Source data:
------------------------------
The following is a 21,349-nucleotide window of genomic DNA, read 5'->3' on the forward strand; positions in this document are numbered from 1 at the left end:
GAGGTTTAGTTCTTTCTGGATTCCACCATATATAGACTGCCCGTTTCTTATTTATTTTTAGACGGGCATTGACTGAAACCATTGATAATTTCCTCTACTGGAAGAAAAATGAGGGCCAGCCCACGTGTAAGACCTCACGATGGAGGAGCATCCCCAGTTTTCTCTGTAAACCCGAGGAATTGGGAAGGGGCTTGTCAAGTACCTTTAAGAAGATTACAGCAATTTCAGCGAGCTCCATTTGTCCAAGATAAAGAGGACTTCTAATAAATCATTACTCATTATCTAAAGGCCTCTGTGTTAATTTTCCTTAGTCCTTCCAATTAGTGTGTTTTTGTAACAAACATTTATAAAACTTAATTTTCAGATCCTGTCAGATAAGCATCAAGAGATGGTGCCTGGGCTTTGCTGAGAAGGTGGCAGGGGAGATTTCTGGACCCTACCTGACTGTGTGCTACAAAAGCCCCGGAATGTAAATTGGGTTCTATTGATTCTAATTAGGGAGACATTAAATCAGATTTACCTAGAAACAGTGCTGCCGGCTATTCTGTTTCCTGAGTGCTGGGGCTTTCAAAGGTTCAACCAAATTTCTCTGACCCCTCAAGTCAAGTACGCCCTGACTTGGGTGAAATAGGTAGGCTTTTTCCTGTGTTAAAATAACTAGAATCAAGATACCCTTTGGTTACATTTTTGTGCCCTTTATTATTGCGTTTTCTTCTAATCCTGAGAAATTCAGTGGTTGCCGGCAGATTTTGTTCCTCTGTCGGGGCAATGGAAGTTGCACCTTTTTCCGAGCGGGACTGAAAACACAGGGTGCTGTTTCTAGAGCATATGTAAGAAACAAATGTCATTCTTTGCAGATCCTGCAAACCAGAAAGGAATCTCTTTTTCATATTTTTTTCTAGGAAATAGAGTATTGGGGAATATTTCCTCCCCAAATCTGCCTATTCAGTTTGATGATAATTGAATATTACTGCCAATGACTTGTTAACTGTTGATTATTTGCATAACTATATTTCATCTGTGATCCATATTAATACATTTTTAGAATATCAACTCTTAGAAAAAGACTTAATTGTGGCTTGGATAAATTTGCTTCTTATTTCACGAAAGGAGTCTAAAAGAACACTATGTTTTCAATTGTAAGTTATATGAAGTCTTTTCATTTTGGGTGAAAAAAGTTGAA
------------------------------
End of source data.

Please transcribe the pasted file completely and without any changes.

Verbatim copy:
The following is a 21,349-nucleotide window of genomic DNA, read 5'->3' on the forward strand; positions in this document are numbered from 1 at the left end:
GAGGTTTAGTTCTTTCTGGATTCCACCATATATAGACTGCCCGTTTCTTATTTATTTTTAGACGGGCATTGACTGAAACCATTGATAATTTCCTCTACTGGAAGAAAAATGAGGGCCAGCCCACGTGTAAGACCTCACGATGGAGGAGCATCCCCAGTTTTCTCTGTAAACCCGAGGAATTGGGAAGGGGCTTGTCAAGTACCTTTAAGAAGATTACAGCAATTTCAGCGAGCTCCATTTGTCCAAGATAAAGAGGACTTCTAATAAATCATTACTCATTATCTAAAGGCCTCTGTGTTAATTTTCCTTAGTCCTTCCAATTAGTGTGTTTTTGTAACAAACATTTATAAAACTTAATTTTCAGATCCTGTCAGATAAGCATCAAGAGATGGTGCCTGGGCTTTGCTGAGAAGGTGGCAGGGGAGATTTCTGGACCCTACCTGACTGTGTGCTACAAAAGCCCCGGAATGTAAATTGGGTTCTATTGATTCTAATTAGGGAGACATTAAATCAGATTTACCTAGAAACAGTGCTGCCGGCTATTCTGTTTCCTGAGTGCTGGGGCTTTCAAAGGTTCAACCAAATTTCTCTGACCCCTCAAGTCAAGTACGCCCTGACTTGGGTGAAATAGGTAGGCTTTTTCCTGTGTTAAAATAACTAGAATCAAGATACCCTTTGGTTACATTTTTGTGCCCTTTATTATTGCGTTTTCTTCTAATCCTGAGAAATTCAGTGGTTGCCGGCAGATTTTGTTCCTCTGTCGGGGCAATGGAAGTTGCACCTTTTTCCGAGCGGGACTGAAAACACAGGGTGCTGTTTCTAGAGCATATGTAAGAAACAAATGTCATTCTTTGCAGATCCTGCAAACCAGAAAGGAATCTCTTTTTCATATTTTTTTCTAGGAAATAGAGTATTGGGGAATATTTCCTCCCCAAATCTGCCTATTCAGTTTGATGATAATTGAATATTACTGCCAATGACTTGTTAACTGTTGATTATTTGCATAACTATATTTCATCTGTGATCCATATTAATACATTTTTAGAATATCAACTCTTAGAAAAAGACTTAATTGTGGCTTGGATAAATTTGCTTCTTATTTCACGAAAGGAGTCTAAAAGAACACTATGTTTTCAATTGTAAGTTATATGAAGTCTTTTCATTTTGGGTGAAAAAAGTTGAA